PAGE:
Encryption, a necessary brick in the foundations of GDPR
From the transposition ciphers in Ancient Greece, to the development of rotor cipher machines in World War I and the advent of computers in World War II, the methods used to carry out cryptography have become increasingly complex and its application more widespread. Now, with the EU’s new GDPR legislation, encryption is attracting growing interest.
The number of people affected globally by data breaches in 2017 soared by 88 per cent compared to the previous year, with 2.6 billion records stolen or compromised. This, reinforced by the arrival of GDPR, has seen encryption gain particular prominence because of its ability to render breached data useless to anyone that is not authorized to access it. Indeed, encryption is one of the recommended solution in the context of the GDPR. Of course, encryption doesn’t exonerate the company of its responsibilities but relieves it considerably in case of a data breach to the point that some could see it as a miracle cure.
To be clear, cryptography is only one element among many safety measures that must always be considered as a whole. Although encryption can also be a significant drain on budget (around 15 percent of the IT average security budget) and network performance, it enables organizations to better protect their data and avoid to pay penalties up to 4% of the total turnover, in the GDPR context. Therefore, despite its advantages, it is important for businesses to only use encryption where it is most suitable.
Centralize to manage diversity
In terms of encryption, a centralized hardware platform in its data centre under its own control remains the safest, most convenient and clearest solution in terms of accountability. One of the specificities of encryption in the context of the GDPR is that it concerns many more varied types of data and environments than in the security contexts where it is traditionally used. We will eventually have to encrypt structured and unstructured data, virtualized and archiving environments and applications in the cloud. Another peculiarity is that we will not only encrypt dynamic data, to protect it during transfer, but also static data, "at rest", especially in databases.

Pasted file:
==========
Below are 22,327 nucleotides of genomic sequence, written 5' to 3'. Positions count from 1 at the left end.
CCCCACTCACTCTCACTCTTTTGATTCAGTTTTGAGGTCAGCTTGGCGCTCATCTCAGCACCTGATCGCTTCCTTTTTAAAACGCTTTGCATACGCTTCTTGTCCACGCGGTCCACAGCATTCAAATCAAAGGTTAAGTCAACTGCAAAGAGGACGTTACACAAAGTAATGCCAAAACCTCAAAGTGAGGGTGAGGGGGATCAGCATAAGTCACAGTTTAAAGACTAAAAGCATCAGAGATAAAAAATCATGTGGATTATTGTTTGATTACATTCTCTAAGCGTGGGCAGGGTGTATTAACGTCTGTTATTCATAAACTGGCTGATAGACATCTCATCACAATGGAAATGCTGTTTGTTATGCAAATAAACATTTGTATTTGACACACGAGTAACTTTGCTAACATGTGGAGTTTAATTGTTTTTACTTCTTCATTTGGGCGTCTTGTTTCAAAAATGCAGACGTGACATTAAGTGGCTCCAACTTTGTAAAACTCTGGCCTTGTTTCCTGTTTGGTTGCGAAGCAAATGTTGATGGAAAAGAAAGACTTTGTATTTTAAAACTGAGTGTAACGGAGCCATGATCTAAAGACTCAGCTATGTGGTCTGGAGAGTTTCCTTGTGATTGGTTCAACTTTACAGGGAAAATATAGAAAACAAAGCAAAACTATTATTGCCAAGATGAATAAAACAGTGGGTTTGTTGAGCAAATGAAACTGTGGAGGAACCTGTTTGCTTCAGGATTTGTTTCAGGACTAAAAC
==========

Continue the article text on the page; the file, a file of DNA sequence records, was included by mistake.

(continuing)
To respond to this diversity of situations, the encryption solution must be sufficiently agile and service-independent. In particular, it will rely on technology standards and the entire ecosystem of software vendors so that it can easily fit into the company's computer systems.
To maximize this flexibility, it is better for business leaders to opt for a centralized platform, which will become the sole trusted resource for all information systems because a centralized platform allows the Chief Information Security Officer (CISO) to regain control over encryption.
Cryptography, a future beyond GDPR?
When choosing their tool, the CISO and the company must not lose sight of the fact that cryptography is not a solution quite like any other and that it does not always benefit from the latest technological trends. However the solution is fit to adapt to any kind of IT environment. As far as the increase in cloud computing is concerned, the CISO should be cautious that the encryption and decryption keys and the data that they protect should not be stored in the same place. When delegating to a cloud provider, the management and control of keys is a serious responsibility that can only be exercised in a strictly controlled contractual and operational framework. Furthermore data sovereignty is a key challenge that must be taken into consideration.
By encouraging more data protection, the GDPR, in addition to other sectoral regulations in health or banking are now making cryptography mainstream. While its potential remains largely unexplored, it will take its place in corporate security policy, as a tool that is by no means sufficient on its own, but one that is certainly necessary.